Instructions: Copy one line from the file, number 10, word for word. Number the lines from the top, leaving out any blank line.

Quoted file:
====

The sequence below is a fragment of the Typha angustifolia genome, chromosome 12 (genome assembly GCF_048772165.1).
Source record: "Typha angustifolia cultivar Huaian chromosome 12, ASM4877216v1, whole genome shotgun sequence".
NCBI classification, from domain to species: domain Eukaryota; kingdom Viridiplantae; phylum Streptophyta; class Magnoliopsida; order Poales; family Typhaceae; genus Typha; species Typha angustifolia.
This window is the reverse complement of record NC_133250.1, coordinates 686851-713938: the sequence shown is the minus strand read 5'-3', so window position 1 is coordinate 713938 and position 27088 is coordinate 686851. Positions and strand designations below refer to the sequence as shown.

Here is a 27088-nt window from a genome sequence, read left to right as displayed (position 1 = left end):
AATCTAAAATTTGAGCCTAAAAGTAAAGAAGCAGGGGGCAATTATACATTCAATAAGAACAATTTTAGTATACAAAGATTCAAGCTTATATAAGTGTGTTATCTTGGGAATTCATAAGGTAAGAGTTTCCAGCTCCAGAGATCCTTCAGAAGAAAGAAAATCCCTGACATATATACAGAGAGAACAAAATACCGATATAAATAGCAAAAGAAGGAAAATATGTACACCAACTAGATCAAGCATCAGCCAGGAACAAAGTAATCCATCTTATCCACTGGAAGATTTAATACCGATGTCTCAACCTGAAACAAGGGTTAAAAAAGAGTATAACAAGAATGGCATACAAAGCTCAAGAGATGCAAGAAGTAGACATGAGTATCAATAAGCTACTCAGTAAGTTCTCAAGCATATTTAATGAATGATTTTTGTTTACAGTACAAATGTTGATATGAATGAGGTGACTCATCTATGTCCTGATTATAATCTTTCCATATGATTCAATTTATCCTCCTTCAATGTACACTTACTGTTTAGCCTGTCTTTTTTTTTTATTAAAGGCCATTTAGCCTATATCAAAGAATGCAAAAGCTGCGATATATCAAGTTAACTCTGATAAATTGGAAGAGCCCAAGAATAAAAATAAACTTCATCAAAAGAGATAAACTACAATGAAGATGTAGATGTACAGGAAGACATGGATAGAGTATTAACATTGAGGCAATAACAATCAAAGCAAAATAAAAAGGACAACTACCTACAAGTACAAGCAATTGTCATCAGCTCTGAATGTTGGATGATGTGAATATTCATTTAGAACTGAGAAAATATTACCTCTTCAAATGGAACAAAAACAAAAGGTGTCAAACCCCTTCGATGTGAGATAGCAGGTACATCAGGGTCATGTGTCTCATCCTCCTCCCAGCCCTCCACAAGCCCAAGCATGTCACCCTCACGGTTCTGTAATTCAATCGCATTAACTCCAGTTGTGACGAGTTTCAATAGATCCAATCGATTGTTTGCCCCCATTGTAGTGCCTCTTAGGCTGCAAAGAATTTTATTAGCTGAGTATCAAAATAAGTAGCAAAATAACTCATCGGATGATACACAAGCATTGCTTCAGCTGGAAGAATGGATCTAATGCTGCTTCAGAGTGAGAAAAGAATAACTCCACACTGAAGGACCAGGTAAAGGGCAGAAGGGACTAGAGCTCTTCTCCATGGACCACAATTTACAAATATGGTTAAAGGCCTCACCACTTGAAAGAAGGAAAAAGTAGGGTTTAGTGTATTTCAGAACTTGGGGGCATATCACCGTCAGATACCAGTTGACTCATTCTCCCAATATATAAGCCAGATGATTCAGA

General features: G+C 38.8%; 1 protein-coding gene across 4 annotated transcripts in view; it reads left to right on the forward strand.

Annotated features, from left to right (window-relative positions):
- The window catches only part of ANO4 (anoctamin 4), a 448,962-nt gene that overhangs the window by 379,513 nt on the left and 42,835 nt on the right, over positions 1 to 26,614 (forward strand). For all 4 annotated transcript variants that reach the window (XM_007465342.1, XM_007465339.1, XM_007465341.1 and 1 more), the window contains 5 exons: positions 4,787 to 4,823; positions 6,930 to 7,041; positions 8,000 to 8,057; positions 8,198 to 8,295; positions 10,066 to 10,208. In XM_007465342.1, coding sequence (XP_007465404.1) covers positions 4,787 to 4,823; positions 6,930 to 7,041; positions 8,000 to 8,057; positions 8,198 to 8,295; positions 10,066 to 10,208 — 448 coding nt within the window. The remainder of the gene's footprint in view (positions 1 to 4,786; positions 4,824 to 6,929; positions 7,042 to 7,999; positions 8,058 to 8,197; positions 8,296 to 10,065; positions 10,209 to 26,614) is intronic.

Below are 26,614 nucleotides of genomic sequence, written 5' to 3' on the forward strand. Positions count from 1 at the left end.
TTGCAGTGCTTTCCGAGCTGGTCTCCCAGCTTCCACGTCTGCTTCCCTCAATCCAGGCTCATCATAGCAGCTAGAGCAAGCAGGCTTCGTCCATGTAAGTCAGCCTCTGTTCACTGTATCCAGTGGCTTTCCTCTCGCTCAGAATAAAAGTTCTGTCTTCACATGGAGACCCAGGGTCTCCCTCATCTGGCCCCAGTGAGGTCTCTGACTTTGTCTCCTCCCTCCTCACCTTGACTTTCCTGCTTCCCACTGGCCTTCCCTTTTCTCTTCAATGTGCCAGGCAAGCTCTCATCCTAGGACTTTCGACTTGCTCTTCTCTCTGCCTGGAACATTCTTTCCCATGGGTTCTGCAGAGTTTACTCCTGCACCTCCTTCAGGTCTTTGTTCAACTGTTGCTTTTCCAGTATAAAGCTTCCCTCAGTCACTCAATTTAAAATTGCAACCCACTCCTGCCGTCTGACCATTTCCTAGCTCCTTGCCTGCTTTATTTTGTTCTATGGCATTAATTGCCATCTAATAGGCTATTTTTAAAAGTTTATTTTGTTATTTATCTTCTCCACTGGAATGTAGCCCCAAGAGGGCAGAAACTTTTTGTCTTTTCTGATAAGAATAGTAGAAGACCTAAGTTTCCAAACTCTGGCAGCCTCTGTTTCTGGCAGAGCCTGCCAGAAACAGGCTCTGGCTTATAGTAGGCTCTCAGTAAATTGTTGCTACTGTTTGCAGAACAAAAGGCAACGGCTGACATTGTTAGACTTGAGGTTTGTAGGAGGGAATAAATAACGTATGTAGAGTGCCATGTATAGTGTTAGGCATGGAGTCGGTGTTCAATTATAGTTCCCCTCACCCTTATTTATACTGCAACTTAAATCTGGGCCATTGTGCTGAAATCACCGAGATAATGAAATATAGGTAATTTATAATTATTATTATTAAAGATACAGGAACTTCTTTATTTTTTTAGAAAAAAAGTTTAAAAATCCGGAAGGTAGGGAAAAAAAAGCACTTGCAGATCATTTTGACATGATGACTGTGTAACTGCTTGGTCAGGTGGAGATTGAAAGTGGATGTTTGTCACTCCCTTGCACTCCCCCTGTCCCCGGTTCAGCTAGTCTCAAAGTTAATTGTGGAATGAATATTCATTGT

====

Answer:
Below are 26,614 nucleotides of genomic sequence, written 5' to 3' on the forward strand. Positions count from 1 at the left end.